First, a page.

To define a baseline, we use a very simple method: future production will be the same as last season’s production. Connor McDavid scored 48 points in 2015-2016, so this basic method predicts he should score 48 points in 2016-2017 as well! We hope ML can do better than this.
To define forecast benchmarks, we look to the professionals. Before every season, a number of hockey prognosticators publish their predictions for the coming year. I expect these incorporate some statistical analysis, but I wouldn’t be surprised if some were completely generated in the minds of well-informed experts. They must do a (passable) job, because those predictions are published year after year. Since they are the professionals, we use their predictions as benchmarks. Achieving results on par with these analysts was the stretch target for our venture. Would matching these benchmarks demonstrate how great ML is? Or how poor the professional analysts are? Or just how difficult it is to predict something like sports?
There is likely a way to determine an maximum achievable correlation coefficient that is a function of the innate variability of the input data. This would be a ceiling on the accuracy of the predictions, and perhaps the ultimate prediction benchmark. That’s beyond the scope of this project, though.
Looking only at RMSE as a measure of prediction quality can be misleading, so we plotted out some scatter plots to compare predicted to actual values for the different predictions. A point on the 1:1 line is a perfect prediction: the predicted value is the same as the actual one. Points above the line are over-predicted: the predicted value is higher than actual. Points below the line are under-predicted.
An important point to make about ML forecasts: results will vary. This is a feature, not a bug! Using the same data to train a ML model can produce different forecast results. Studying the range of results from multiple predictions can be insightful, but it’s out-of-scope for this project. I mention it now because the scatter plot shows one forecast set – not our best, but not our worst either. If you run the code for yourself, the results will be slightly different.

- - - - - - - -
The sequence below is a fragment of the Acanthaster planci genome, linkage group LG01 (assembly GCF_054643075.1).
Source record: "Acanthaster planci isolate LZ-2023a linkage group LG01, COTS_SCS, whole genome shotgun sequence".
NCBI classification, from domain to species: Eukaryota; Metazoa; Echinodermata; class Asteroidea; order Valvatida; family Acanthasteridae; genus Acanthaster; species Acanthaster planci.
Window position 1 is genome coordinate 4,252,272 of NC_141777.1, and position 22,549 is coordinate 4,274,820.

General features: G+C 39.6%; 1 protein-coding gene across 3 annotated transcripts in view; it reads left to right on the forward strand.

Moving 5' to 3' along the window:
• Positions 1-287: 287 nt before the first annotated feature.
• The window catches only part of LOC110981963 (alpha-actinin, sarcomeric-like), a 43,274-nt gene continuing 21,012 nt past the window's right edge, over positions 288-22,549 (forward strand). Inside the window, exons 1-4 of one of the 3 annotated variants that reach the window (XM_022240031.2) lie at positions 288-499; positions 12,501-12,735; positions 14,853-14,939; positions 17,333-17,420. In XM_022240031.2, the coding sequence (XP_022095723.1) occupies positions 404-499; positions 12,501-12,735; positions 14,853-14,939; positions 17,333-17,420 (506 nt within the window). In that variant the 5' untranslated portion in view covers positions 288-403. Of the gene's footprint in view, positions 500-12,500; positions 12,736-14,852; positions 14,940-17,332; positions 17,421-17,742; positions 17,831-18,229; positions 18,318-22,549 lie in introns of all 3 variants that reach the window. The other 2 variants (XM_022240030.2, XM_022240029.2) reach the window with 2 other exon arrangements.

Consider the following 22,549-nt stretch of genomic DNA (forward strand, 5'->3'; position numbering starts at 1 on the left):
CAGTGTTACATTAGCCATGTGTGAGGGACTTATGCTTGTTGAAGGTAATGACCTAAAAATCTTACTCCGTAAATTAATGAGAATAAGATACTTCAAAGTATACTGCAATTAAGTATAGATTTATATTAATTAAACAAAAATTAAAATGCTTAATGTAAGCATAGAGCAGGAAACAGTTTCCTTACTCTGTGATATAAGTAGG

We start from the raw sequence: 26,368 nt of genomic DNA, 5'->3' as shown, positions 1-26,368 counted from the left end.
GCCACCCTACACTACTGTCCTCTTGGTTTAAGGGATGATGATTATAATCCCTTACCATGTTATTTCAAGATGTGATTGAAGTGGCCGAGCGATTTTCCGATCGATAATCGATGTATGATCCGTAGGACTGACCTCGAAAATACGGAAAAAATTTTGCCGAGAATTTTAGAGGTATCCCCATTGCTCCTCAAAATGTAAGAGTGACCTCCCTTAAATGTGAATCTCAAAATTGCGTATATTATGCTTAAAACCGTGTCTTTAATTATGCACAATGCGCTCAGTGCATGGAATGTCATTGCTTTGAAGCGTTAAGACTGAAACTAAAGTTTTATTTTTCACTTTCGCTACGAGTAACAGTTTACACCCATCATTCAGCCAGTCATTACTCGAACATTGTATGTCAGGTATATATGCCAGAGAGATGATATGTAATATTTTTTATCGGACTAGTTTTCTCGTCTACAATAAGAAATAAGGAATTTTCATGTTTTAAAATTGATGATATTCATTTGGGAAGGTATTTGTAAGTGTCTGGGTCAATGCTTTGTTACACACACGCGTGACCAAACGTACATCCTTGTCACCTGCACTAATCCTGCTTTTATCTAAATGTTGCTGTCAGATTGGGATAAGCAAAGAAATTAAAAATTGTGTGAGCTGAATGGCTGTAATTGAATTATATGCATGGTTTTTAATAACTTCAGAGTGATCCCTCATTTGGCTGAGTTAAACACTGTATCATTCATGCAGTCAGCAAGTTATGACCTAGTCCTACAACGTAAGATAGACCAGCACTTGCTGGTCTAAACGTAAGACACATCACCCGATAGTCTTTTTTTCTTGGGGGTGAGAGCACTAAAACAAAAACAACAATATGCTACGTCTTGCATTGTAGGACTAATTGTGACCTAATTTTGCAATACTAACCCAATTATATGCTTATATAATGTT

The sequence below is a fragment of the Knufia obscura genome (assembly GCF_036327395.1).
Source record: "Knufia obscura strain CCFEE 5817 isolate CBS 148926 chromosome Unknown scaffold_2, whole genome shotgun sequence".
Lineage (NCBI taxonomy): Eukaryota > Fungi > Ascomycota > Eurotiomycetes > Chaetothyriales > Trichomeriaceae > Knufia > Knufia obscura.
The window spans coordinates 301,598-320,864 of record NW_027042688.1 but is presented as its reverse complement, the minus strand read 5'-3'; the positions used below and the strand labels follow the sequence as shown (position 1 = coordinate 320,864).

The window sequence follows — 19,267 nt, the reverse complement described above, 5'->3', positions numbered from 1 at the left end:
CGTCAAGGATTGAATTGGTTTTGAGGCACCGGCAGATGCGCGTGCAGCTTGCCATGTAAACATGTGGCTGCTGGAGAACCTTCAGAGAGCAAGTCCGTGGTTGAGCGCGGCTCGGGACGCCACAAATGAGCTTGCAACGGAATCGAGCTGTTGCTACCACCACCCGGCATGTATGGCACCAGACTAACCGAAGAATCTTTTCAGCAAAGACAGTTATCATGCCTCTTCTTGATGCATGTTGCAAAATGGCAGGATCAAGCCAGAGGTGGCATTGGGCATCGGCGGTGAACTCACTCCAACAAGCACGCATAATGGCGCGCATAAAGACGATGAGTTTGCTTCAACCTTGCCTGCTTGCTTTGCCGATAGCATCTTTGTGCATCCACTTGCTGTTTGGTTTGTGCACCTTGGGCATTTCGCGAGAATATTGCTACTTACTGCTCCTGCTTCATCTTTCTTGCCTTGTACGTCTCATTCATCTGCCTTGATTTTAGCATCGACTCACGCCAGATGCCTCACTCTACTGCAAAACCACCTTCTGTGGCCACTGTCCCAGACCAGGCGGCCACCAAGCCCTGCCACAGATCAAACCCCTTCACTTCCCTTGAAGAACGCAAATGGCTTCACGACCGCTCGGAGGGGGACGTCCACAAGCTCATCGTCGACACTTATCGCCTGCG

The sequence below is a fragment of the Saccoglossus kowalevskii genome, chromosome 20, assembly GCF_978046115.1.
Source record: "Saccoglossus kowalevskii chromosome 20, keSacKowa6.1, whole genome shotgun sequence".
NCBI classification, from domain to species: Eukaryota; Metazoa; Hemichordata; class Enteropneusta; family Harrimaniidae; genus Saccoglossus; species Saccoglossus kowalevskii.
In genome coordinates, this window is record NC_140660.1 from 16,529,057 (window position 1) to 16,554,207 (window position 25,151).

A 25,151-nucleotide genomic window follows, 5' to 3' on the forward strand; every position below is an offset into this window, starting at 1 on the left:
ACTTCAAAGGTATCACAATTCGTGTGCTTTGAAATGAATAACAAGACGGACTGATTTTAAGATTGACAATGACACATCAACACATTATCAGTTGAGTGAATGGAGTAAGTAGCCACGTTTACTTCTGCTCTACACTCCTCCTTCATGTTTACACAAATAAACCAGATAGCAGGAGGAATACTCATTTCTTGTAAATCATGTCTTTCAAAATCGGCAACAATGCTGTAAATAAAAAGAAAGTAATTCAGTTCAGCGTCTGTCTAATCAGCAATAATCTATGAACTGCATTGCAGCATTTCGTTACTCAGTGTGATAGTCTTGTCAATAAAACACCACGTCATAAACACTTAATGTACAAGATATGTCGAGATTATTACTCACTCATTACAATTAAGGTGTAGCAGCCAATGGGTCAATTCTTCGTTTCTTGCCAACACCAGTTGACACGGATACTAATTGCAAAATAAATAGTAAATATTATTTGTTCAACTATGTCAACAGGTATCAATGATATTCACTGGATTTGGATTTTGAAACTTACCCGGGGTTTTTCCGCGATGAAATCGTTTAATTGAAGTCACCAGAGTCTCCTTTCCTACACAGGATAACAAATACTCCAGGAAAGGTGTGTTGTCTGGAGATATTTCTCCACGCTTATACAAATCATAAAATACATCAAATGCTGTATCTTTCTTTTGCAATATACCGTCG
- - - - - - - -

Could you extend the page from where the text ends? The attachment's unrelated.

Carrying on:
The scatter plots show that our ML approach creates a prediction! Values are within the expected range, and there’s even a positive correlation with actual values. By no means perfect: this race car we’ve built has poor brakes and it gets a little squirrley at high speeds — but she rolls! Achievement unlocked!
The scatter plot shows the ML has some issues. In general, most performances are under-predicted, and there appears to be a systematic over-prediction for low performers. Quantitatively, RMSE value for the ML prediction is the better than the baseline, and on par with the prediction magazines. For mid-range performers, the ML predictions form the tightest scatter of any of the datasets (this is not obvious when the scatter plots are different sizes — sorry!)
Adam undertook a more in-depth analysis of the forecasts to understand where some excelled and others struggled. Segmenting the results into low-, mid-, and high-performers seemed particularly insightful, and would make an interesting blog post (nudge, nudge, Adam).
Upgrading our ride
It’s taken a lot of work to get this far, but there is much more to come to improve and tune our algorithm. Can the results be improved by including more lag steps? What about fewer lags? What other stats provide more insight? Age? Entry draft position? Team(s) played for? What if we predict goals and assists separately? How much improvement can we find by optimizing the hyperparameters or exploring alternative ML algorithms? The next phase of the project may depend on where we’re heading…
Now that we have the keys to the car, it’s time to get out there and hit the road. But where to? How can we apply this ML forecasting? Our work is easily extended to these:
- Go beyond deterministic forecasts to create probabilistic ones (floor – most likely – ceiling).
- Is your fantasy league concerned with stats other than points? Use ML to forecast hits, shots, save percentage, penalty minutes, etc.
I can’t wait to hit the road.
Crossley Chassis image by Rankin Kennedy C.E. [Public domain], via Wikimedia Commons.
“Achievement Unlocked” image generated at http://achievementgen.com/360/